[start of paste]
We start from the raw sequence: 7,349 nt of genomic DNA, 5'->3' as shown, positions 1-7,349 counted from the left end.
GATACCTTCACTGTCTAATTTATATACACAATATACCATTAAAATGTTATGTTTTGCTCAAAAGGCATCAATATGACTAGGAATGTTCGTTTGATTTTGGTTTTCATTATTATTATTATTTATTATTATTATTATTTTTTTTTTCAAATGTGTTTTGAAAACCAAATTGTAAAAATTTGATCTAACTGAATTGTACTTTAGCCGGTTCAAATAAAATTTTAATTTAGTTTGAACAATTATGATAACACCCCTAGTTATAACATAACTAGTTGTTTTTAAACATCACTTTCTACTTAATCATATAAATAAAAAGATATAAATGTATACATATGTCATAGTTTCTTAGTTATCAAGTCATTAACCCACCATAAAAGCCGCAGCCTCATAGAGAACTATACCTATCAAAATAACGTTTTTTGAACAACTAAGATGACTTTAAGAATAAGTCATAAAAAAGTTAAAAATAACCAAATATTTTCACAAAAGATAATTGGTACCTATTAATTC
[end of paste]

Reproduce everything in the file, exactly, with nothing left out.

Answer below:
We start from the raw sequence: 7,349 nt of genomic DNA, 5'->3' as shown, positions 1-7,349 counted from the left end.
GATACCTTCACTGTCTAATTTATATACACAATATACCATTAAAATGTTATGTTTTGCTCAAAAGGCATCAATATGACTAGGAATGTTCGTTTGATTTTGGTTTTCATTATTATTATTATTTATTATTATTATTATTTTTTTTTTCAAATGTGTTTTGAAAACCAAATTGTAAAAATTTGATCTAACTGAATTGTACTTTAGCCGGTTCAAATAAAATTTTAATTTAGTTTGAACAATTATGATAACACCCCTAGTTATAACATAACTAGTTGTTTTTAAACATCACTTTCTACTTAATCATATAAATAAAAAGATATAAATGTATACATATGTCATAGTTTCTTAGTTATCAAGTCATTAACCCACCATAAAAGCCGCAGCCTCATAGAGAACTATACCTATCAAAATAACGTTTTTTGAACAACTAAGATGACTTTAAGAATAAGTCATAAAAAAGTTAAAAATAACCAAATATTTTCACAAAAGATAATTGGTACCTATTAATTC